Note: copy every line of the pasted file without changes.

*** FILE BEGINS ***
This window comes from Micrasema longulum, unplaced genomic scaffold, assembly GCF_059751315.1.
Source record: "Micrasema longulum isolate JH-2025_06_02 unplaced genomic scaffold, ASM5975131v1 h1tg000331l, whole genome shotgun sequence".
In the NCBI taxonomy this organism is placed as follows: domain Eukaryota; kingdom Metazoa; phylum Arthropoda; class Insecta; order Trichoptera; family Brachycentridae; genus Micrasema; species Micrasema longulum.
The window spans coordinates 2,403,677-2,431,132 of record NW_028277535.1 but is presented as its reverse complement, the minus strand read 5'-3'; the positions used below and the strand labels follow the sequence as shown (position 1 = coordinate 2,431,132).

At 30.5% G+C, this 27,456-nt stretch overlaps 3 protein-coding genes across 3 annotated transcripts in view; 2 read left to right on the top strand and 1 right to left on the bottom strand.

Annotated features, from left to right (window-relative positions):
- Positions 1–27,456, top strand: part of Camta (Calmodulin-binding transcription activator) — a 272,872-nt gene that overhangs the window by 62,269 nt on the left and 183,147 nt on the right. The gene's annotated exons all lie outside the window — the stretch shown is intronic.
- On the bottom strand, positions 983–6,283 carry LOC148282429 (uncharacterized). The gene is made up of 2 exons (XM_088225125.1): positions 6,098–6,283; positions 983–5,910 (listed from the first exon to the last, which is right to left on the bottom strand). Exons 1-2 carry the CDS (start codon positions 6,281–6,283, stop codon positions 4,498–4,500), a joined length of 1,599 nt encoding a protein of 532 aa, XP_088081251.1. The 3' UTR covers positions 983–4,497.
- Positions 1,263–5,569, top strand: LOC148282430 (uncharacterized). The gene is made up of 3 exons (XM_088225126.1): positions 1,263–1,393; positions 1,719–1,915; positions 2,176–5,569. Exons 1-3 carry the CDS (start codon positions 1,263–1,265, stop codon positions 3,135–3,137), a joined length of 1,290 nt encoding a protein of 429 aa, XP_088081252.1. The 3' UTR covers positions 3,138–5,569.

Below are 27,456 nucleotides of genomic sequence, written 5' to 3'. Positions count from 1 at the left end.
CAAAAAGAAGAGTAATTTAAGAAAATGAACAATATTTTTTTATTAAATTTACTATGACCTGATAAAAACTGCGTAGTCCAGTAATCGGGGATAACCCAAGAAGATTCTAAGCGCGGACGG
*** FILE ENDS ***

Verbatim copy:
This window comes from Micrasema longulum, unplaced genomic scaffold, assembly GCF_059751315.1.
Source record: "Micrasema longulum isolate JH-2025_06_02 unplaced genomic scaffold, ASM5975131v1 h1tg000331l, whole genome shotgun sequence".
In the NCBI taxonomy this organism is placed as follows: domain Eukaryota; kingdom Metazoa; phylum Arthropoda; class Insecta; order Trichoptera; family Brachycentridae; genus Micrasema; species Micrasema longulum.
The window spans coordinates 2,403,677-2,431,132 of record NW_028277535.1 but is presented as its reverse complement, the minus strand read 5'-3'; the positions used below and the strand labels follow the sequence as shown (position 1 = coordinate 2,431,132).

At 30.5% G+C, this 27,456-nt stretch overlaps 3 protein-coding genes across 3 annotated transcripts in view; 2 read left to right on the top strand and 1 right to left on the bottom strand.

Annotated features, from left to right (window-relative positions):
- Positions 1–27,456, top strand: part of Camta (Calmodulin-binding transcription activator) — a 272,872-nt gene that overhangs the window by 62,269 nt on the left and 183,147 nt on the right. The gene's annotated exons all lie outside the window — the stretch shown is intronic.
- On the bottom strand, positions 983–6,283 carry LOC148282429 (uncharacterized). The gene is made up of 2 exons (XM_088225125.1): positions 6,098–6,283; positions 983–5,910 (listed from the first exon to the last, which is right to left on the bottom strand). Exons 1-2 carry the CDS (start codon positions 6,281–6,283, stop codon positions 4,498–4,500), a joined length of 1,599 nt encoding a protein of 532 aa, XP_088081251.1. The 3' UTR covers positions 983–4,497.
- Positions 1,263–5,569, top strand: LOC148282430 (uncharacterized). The gene is made up of 3 exons (XM_088225126.1): positions 1,263–1,393; positions 1,719–1,915; positions 2,176–5,569. Exons 1-3 carry the CDS (start codon positions 1,263–1,265, stop codon positions 3,135–3,137), a joined length of 1,290 nt encoding a protein of 429 aa, XP_088081252.1. The 3' UTR covers positions 3,138–5,569.

Below are 27,456 nucleotides of genomic sequence, written 5' to 3'. Positions count from 1 at the left end.
CAAAAAGAAGAGTAATTTAAGAAAATGAACAATATTTTTTTATTAAATTTACTATGACCTGATAAAAACTGCGTAGTCCAGTAATCGGGGATAACCCAAGAAGATTCTAAGCGCGGACGG